The Des Moines Register
Monday, December 16, 1996, Page 6A

The Register's Readers Say

Flimsy case for legalized pot

        The Dec. 5 Register editorial "Marijuana: What's the Fuss?" uses anecdotal evidence to make its flimsy case for the legalization of pot.  It is unwise and irresponsible to suggest that doctors should have the right to "prescribe" marijuana without scientific evidence that smoking marijuana can provide relief for a medical condition.
        It has never been scientifically demonstrated that marijuana can treat a disease or relieve a patient's symptoms.  In fact, the scientific and medical communities have overwhelmingly rejected this notion.
        The American Medical Association, the National Multiple Sclerosis Society, the American Glaucoma Society, the American Academy of Ophthalmology, and the American Cancer Society have all rejected marijuana's so-called medicinal use.  These organizations have done this not because they lack compassion, but because sound medical research does not validate the outlandish claims of the legalization movement.
        Even if we were to agree that smoking marijuana can ease the suffering of a person, it does not mean that pot is the only solution or even the best one.  The side effects of marijuana, both to the user and society, make pot an inferior alternative to nearly every accepted treatment.
        The voters of California and Arizona passed "medicinal marijuana" referendums last month based on misinformation similar to what The Register printed.  A patient may, as stated in the editorial, receive similar benefits from the prescription drug Marinol and smoking pot.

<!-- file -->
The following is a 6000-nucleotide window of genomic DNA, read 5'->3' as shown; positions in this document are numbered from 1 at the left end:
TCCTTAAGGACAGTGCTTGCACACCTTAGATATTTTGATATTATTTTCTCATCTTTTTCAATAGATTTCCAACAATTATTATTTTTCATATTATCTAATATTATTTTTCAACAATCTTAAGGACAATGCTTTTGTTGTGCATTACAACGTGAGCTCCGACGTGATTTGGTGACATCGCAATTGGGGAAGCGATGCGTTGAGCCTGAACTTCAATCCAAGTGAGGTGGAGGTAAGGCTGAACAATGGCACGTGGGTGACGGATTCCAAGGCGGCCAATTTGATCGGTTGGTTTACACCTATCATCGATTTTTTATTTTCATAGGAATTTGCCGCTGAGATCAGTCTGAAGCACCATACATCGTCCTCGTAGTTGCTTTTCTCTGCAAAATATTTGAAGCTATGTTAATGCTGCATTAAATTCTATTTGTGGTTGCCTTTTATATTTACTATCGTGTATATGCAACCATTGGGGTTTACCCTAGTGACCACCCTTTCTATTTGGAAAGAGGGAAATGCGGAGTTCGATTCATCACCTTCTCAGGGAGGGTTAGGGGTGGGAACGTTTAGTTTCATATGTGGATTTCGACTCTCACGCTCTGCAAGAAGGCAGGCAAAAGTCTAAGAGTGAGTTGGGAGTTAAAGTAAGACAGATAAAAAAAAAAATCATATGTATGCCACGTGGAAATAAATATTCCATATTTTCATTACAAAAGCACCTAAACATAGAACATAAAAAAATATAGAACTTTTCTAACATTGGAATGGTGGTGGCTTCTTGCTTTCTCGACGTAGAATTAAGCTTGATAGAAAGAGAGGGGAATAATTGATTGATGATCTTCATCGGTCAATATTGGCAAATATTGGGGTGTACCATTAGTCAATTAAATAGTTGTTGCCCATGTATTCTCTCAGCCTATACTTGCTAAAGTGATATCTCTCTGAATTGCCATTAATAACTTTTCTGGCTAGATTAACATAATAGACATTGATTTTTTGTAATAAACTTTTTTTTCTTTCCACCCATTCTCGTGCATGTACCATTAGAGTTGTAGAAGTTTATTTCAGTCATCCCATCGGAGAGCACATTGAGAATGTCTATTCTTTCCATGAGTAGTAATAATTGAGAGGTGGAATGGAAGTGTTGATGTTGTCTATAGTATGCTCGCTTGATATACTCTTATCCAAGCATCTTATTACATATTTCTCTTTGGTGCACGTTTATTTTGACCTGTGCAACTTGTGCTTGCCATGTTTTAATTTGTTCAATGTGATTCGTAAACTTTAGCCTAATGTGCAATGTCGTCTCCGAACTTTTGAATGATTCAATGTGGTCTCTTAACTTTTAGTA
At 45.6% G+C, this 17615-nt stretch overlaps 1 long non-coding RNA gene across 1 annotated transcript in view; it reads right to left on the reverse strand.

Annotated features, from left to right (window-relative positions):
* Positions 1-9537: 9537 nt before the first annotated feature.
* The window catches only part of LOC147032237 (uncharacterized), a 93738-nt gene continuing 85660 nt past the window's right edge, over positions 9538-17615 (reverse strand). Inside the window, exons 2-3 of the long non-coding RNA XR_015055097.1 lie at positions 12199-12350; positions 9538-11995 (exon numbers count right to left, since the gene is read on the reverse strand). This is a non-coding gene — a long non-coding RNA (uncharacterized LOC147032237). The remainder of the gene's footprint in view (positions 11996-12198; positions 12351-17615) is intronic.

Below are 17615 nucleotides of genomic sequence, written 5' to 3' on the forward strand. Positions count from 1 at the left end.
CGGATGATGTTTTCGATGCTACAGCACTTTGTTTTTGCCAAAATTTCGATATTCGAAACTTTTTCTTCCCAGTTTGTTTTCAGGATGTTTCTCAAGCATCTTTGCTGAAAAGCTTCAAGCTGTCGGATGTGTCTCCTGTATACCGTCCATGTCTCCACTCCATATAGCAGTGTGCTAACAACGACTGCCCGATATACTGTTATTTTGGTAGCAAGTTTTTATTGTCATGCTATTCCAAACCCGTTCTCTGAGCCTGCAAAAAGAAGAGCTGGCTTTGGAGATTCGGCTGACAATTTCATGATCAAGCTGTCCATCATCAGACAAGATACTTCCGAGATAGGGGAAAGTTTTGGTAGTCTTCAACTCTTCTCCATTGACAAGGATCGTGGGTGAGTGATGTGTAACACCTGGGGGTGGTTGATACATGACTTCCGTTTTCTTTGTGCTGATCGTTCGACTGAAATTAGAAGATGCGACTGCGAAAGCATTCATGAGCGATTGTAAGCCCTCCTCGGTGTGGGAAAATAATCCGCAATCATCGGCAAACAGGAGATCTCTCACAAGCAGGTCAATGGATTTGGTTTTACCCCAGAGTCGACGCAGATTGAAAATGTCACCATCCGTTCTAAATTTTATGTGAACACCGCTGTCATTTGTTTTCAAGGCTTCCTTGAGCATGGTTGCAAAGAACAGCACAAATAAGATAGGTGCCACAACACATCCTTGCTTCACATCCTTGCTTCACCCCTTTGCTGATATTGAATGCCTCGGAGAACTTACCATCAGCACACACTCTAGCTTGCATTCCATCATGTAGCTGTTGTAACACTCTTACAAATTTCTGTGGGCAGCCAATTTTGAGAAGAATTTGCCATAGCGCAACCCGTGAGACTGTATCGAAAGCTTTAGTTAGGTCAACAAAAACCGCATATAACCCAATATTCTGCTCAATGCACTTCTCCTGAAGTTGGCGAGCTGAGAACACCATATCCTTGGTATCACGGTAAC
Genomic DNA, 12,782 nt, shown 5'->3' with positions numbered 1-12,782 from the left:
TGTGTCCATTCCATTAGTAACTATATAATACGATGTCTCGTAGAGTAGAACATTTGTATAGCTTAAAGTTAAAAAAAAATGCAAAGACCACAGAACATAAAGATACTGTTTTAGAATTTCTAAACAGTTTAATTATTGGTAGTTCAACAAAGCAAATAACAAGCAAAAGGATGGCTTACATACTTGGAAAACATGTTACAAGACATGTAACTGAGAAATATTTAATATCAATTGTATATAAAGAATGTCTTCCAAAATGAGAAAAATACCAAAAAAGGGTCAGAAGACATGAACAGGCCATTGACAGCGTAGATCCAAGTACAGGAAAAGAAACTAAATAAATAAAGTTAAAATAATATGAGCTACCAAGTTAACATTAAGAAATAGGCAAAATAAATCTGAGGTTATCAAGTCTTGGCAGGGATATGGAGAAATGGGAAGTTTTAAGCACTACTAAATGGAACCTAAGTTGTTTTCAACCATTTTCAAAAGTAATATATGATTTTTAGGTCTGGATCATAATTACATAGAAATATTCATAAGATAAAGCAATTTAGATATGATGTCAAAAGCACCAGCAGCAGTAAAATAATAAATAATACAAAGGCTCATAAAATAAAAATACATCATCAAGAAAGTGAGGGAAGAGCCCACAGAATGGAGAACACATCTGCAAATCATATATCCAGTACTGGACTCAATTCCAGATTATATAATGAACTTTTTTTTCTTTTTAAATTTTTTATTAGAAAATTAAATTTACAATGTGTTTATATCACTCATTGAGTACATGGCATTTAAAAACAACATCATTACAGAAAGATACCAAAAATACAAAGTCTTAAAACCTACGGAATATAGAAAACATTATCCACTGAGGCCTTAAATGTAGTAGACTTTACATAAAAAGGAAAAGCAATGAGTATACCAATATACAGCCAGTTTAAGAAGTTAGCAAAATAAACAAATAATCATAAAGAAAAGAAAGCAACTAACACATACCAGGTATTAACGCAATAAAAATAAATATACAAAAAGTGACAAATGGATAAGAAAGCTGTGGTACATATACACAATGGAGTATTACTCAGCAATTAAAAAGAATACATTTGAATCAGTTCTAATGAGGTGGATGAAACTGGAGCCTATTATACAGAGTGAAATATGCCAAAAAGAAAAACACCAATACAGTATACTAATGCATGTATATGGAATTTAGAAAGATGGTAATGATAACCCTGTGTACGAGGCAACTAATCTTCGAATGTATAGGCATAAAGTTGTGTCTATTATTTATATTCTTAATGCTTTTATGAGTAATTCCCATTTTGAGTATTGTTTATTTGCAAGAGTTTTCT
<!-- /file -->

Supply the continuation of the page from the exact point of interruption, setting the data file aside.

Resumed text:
However, these substances do not represent the entire universe of drugs that are available.  The Register should be ashamed of its willingness to ignore scientific research, the side effects of smoking marijuana, and the fact that there are many safer and more appropriate drugs available on the market.
        I have little doubt that the people cited in The Register's editorial claim to have benefited from their ability to smoke marijuana, but these assertions alone are not enough to change public policy.  Until it is scientifically proven that marijuana is an effective medical treatment, its side effects can be reduced, or that there are no other acceptable alternatives, we should reject the dangerous precedent that the voters of Arizona and California were duped into passing.
        -- Graham Gillette,
        505 Fifth Ave., Des Moines.